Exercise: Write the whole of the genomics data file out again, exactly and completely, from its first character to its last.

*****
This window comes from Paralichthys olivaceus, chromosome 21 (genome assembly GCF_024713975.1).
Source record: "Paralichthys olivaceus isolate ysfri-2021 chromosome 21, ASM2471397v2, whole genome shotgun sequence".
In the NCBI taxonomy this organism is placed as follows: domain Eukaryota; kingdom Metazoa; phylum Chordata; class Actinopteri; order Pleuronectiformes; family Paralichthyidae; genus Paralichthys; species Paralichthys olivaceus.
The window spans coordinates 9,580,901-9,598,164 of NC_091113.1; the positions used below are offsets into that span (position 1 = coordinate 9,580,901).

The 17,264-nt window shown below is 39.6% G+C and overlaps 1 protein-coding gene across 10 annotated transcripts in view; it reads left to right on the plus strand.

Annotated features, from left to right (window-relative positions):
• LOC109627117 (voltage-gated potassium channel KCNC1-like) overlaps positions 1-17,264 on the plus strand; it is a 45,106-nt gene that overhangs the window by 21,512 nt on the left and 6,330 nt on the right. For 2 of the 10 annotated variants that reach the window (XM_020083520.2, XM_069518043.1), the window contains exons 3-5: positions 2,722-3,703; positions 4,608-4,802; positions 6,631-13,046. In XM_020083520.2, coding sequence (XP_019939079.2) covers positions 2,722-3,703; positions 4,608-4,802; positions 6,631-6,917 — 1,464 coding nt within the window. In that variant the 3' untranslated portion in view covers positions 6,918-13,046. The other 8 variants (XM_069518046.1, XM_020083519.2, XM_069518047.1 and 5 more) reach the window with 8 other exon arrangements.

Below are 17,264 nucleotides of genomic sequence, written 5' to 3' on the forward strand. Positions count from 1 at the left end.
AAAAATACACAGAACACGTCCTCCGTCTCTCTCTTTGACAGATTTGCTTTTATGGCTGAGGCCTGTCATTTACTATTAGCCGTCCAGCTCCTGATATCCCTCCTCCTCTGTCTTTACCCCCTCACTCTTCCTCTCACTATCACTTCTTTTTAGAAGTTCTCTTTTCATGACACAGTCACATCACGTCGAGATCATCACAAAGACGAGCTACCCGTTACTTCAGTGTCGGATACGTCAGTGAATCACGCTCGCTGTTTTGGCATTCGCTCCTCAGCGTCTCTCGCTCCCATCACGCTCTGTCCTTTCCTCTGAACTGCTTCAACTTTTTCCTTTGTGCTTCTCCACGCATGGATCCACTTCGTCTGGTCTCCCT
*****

This window comes from Paralichthys olivaceus, chromosome 21 (genome assembly GCF_024713975.1).
Source record: "Paralichthys olivaceus isolate ysfri-2021 chromosome 21, ASM2471397v2, whole genome shotgun sequence".
In the NCBI taxonomy this organism is placed as follows: domain Eukaryota; kingdom Metazoa; phylum Chordata; class Actinopteri; order Pleuronectiformes; family Paralichthyidae; genus Paralichthys; species Paralichthys olivaceus.
The window spans coordinates 9,580,901-9,598,164 of NC_091113.1; the positions used below are offsets into that span (position 1 = coordinate 9,580,901).

The 17,264-nt window shown below is 39.6% G+C and overlaps 1 protein-coding gene across 10 annotated transcripts in view; it reads left to right on the plus strand.

Annotated features, from left to right (window-relative positions):
• LOC109627117 (voltage-gated potassium channel KCNC1-like) overlaps positions 1-17,264 on the plus strand; it is a 45,106-nt gene that overhangs the window by 21,512 nt on the left and 6,330 nt on the right. For 2 of the 10 annotated variants that reach the window (XM_020083520.2, XM_069518043.1), the window contains exons 3-5: positions 2,722-3,703; positions 4,608-4,802; positions 6,631-13,046. In XM_020083520.2, coding sequence (XP_019939079.2) covers positions 2,722-3,703; positions 4,608-4,802; positions 6,631-6,917 — 1,464 coding nt within the window. In that variant the 3' untranslated portion in view covers positions 6,918-13,046. The other 8 variants (XM_069518046.1, XM_020083519.2, XM_069518047.1 and 5 more) reach the window with 8 other exon arrangements.

Below are 17,264 nucleotides of genomic sequence, written 5' to 3' on the forward strand. Positions count from 1 at the left end.
AAAAATACACAGAACACGTCCTCCGTCTCTCTCTTTGACAGATTTGCTTTTATGGCTGAGGCCTGTCATTTACTATTAGCCGTCCAGCTCCTGATATCCCTCCTCCTCTGTCTTTACCCCCTCACTCTTCCTCTCACTATCACTTCTTTTTAGAAGTTCTCTTTTCATGACACAGTCACATCACGTCGAGATCATCACAAAGACGAGCTACCCGTTACTTCAGTGTCGGATACGTCAGTGAATCACGCTCGCTGTTTTGGCATTCGCTCCTCAGCGTCTCTCGCTCCCATCACGCTCTGTCCTTTCCTCTGAACTGCTTCAACTTTTTCCTTTGTGCTTCTCCACGCATGGATCCACTTCGTCTGGTCTCCCT